Within the frame of this project, the immunomodulatory effect of the polycyclic aromatic hydrocarbon benzo[a]pyrene (BaP) was characterized in collaboration with the Federal Institute for Risk Assessment (BfR). While the carcinogenic effect of BaP has been known for decades, little attention has been paid so far to the immunomodulatory effect of BaP, particularly of concentrations classified as uncritical. The immunomodulatory effects as well as the decomposition of BaP are mainly regulated by its binding to the arylhydrocarbon receptor (AhR) with subsequent receptor activation. A murine salmonella infection model is used to investigate the impact of BaP on an ongoing immune response. The analysis of the underlying mechanisms is carried out using suitable in-vitro models. Previous investigations have mainly been restricted to the maturation and functional activation of murine macrophages. By using AhR-deficient mice or cells from these animals, the AhR dependence of the observed effects  could be demonstrated. Interestingly, the initial findings in our model showed an AhR-dependent immunomodulatory effect of BaP which had a positive impact on the course of disease. In further experiments, selected non-toxic AhR ligands are being analyzed for their therapeutic potential in different disease models.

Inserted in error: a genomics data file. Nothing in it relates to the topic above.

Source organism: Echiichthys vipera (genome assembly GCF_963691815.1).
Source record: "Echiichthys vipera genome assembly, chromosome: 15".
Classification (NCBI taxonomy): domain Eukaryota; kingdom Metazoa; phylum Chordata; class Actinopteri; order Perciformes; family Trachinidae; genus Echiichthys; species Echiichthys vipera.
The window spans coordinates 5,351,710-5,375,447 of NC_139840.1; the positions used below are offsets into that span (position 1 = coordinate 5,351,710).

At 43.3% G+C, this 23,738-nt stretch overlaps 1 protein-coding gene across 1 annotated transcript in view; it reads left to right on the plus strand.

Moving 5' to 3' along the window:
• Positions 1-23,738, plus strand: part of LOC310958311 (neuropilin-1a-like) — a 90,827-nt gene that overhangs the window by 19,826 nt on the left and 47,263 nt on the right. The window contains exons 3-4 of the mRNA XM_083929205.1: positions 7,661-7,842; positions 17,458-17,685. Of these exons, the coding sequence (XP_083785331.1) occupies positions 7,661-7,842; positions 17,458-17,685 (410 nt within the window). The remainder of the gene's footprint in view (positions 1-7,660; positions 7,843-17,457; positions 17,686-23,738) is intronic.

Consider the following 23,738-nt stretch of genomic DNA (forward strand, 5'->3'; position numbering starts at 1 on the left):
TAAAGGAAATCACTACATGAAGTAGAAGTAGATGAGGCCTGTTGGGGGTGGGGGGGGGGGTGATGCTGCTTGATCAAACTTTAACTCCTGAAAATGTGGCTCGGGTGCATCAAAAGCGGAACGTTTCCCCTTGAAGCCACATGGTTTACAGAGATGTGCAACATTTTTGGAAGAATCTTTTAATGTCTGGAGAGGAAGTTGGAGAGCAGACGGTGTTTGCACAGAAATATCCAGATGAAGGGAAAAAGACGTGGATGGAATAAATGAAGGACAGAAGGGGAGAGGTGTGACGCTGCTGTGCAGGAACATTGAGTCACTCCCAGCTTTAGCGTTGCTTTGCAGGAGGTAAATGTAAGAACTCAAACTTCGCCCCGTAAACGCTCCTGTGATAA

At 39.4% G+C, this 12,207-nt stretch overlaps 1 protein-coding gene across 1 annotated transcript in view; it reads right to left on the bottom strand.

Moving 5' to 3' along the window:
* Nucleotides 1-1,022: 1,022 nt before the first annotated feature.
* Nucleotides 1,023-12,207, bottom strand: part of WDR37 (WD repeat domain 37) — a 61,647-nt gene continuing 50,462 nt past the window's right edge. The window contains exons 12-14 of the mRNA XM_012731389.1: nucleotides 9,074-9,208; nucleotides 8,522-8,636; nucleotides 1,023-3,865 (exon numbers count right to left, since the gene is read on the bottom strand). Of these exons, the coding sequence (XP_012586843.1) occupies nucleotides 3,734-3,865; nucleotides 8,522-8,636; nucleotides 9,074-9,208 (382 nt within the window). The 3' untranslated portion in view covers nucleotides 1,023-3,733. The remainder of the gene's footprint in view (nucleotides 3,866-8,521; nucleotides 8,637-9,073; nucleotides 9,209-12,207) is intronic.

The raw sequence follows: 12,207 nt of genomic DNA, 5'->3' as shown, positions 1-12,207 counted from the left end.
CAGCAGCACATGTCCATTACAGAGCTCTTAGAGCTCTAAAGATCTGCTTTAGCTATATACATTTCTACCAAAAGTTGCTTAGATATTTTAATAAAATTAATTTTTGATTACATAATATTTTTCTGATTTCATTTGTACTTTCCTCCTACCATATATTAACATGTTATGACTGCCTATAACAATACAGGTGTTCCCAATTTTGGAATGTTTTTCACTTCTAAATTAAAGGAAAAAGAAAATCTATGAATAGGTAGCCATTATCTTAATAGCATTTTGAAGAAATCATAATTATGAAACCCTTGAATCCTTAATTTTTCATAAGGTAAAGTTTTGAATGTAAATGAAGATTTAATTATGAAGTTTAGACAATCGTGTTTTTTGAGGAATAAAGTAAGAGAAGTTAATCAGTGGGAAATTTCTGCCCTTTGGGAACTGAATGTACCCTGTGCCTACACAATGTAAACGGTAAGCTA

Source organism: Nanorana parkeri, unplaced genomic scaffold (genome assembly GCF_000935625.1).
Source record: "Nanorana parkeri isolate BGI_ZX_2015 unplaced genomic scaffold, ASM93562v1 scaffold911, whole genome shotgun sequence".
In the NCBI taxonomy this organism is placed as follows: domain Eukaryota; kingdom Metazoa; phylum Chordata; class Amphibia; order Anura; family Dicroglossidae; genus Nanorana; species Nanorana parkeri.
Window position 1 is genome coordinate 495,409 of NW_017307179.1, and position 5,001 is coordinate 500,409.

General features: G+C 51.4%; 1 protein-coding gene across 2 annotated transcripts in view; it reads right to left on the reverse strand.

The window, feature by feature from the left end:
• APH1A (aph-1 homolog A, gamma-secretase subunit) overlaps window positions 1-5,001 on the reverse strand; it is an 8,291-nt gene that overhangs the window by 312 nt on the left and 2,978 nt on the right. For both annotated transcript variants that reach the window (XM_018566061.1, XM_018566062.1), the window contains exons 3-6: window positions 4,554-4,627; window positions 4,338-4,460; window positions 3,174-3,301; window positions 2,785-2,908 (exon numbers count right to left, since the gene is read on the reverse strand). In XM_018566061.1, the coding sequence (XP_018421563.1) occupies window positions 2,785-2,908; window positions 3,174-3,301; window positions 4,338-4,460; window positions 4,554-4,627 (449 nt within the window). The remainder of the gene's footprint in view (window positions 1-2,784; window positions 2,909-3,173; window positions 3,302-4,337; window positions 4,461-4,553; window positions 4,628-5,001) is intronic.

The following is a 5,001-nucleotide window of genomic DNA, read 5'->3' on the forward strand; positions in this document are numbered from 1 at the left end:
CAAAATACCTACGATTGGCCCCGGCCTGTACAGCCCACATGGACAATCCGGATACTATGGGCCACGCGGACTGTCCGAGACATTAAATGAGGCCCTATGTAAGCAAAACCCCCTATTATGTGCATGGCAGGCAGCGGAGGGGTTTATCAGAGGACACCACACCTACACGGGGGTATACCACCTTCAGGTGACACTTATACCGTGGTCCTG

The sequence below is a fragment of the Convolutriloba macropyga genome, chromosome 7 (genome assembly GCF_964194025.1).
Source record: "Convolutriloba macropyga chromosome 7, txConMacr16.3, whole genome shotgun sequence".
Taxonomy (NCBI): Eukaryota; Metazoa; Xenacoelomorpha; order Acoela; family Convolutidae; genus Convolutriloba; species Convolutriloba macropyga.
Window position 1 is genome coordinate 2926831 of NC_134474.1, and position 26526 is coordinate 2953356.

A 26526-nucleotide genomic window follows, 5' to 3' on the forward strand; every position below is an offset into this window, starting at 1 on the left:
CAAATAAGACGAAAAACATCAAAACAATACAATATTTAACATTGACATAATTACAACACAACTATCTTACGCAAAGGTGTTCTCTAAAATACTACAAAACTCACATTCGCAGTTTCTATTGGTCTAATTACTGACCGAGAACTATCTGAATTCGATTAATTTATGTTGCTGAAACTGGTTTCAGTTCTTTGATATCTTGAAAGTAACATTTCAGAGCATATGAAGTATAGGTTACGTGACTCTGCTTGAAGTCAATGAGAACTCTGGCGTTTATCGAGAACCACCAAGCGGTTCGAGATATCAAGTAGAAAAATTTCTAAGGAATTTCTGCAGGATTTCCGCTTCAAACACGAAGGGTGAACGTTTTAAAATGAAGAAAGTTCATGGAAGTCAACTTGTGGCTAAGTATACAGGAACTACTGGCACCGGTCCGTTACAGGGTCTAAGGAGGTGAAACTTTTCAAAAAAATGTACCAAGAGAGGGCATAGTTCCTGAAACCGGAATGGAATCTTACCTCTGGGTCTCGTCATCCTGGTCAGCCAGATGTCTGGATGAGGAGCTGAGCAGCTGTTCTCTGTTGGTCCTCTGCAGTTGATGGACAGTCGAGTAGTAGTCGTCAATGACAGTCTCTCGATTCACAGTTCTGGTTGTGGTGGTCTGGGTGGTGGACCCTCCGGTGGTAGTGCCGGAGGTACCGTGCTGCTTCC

Project manager
Sina Riemschneider 

Completed projects

  • Study of the therapeutic efficacy of a transglutaminase inhibitor in an acute DSS colitis model
  • Study of the therapeutic efficacy of an ion-based immunomodulator in a chronic DSS colitis model
  • Development of a small animal model and in-vivo studies for evaluating the vitality of human cryopreserved adipose tissue transplants using modern imaging techniques
  • Analyzing the mechanisms of action and identifying clinically relevant effects of colocynth and sage-based phytopharmaceuticals